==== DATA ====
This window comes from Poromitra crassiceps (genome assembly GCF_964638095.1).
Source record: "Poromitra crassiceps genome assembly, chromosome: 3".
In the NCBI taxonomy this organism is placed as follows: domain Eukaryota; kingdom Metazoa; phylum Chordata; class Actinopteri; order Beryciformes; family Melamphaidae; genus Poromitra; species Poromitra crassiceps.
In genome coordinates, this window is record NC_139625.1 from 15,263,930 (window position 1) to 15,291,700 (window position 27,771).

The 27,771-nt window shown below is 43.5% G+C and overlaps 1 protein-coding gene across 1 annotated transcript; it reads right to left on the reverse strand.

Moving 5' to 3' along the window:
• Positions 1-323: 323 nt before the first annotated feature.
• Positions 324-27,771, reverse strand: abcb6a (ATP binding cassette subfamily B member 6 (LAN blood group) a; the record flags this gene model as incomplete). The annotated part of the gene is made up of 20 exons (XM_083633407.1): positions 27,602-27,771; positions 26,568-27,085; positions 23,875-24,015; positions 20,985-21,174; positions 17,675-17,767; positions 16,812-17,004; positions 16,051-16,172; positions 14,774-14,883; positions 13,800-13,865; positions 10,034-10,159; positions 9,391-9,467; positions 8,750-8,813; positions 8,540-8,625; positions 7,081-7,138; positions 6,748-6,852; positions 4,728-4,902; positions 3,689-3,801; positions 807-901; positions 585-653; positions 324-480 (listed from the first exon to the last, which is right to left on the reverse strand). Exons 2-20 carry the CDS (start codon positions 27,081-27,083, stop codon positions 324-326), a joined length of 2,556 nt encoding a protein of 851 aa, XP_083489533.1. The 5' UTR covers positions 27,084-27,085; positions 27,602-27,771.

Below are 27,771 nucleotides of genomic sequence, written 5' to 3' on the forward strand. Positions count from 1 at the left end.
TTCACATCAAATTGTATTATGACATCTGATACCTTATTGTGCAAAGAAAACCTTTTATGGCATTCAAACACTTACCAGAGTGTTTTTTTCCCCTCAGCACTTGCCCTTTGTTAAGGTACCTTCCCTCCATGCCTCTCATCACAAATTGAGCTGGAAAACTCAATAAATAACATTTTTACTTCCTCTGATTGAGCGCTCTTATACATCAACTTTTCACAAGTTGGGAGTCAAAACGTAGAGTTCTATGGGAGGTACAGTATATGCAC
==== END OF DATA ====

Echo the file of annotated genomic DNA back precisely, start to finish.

This window comes from Poromitra crassiceps (genome assembly GCF_964638095.1).
Source record: "Poromitra crassiceps genome assembly, chromosome: 3".
In the NCBI taxonomy this organism is placed as follows: domain Eukaryota; kingdom Metazoa; phylum Chordata; class Actinopteri; order Beryciformes; family Melamphaidae; genus Poromitra; species Poromitra crassiceps.
In genome coordinates, this window is record NC_139625.1 from 15,263,930 (window position 1) to 15,291,700 (window position 27,771).

The 27,771-nt window shown below is 43.5% G+C and overlaps 1 protein-coding gene across 1 annotated transcript; it reads right to left on the reverse strand.

Moving 5' to 3' along the window:
• Positions 1-323: 323 nt before the first annotated feature.
• Positions 324-27,771, reverse strand: abcb6a (ATP binding cassette subfamily B member 6 (LAN blood group) a; the record flags this gene model as incomplete). The annotated part of the gene is made up of 20 exons (XM_083633407.1): positions 27,602-27,771; positions 26,568-27,085; positions 23,875-24,015; positions 20,985-21,174; positions 17,675-17,767; positions 16,812-17,004; positions 16,051-16,172; positions 14,774-14,883; positions 13,800-13,865; positions 10,034-10,159; positions 9,391-9,467; positions 8,750-8,813; positions 8,540-8,625; positions 7,081-7,138; positions 6,748-6,852; positions 4,728-4,902; positions 3,689-3,801; positions 807-901; positions 585-653; positions 324-480 (listed from the first exon to the last, which is right to left on the reverse strand). Exons 2-20 carry the CDS (start codon positions 27,081-27,083, stop codon positions 324-326), a joined length of 2,556 nt encoding a protein of 851 aa, XP_083489533.1. The 5' UTR covers positions 27,084-27,085; positions 27,602-27,771.

Below are 27,771 nucleotides of genomic sequence, written 5' to 3' on the forward strand. Positions count from 1 at the left end.
TTCACATCAAATTGTATTATGACATCTGATACCTTATTGTGCAAAGAAAACCTTTTATGGCATTCAAACACTTACCAGAGTGTTTTTTTCCCCTCAGCACTTGCCCTTTGTTAAGGTACCTTCCCTCCATGCCTCTCATCACAAATTGAGCTGGAAAACTCAATAAATAACATTTTTACTTCCTCTGATTGAGCGCTCTTATACATCAACTTTTCACAAGTTGGGAGTCAAAACGTAGAGTTCTATGGGAGGTACAGTATATGCAC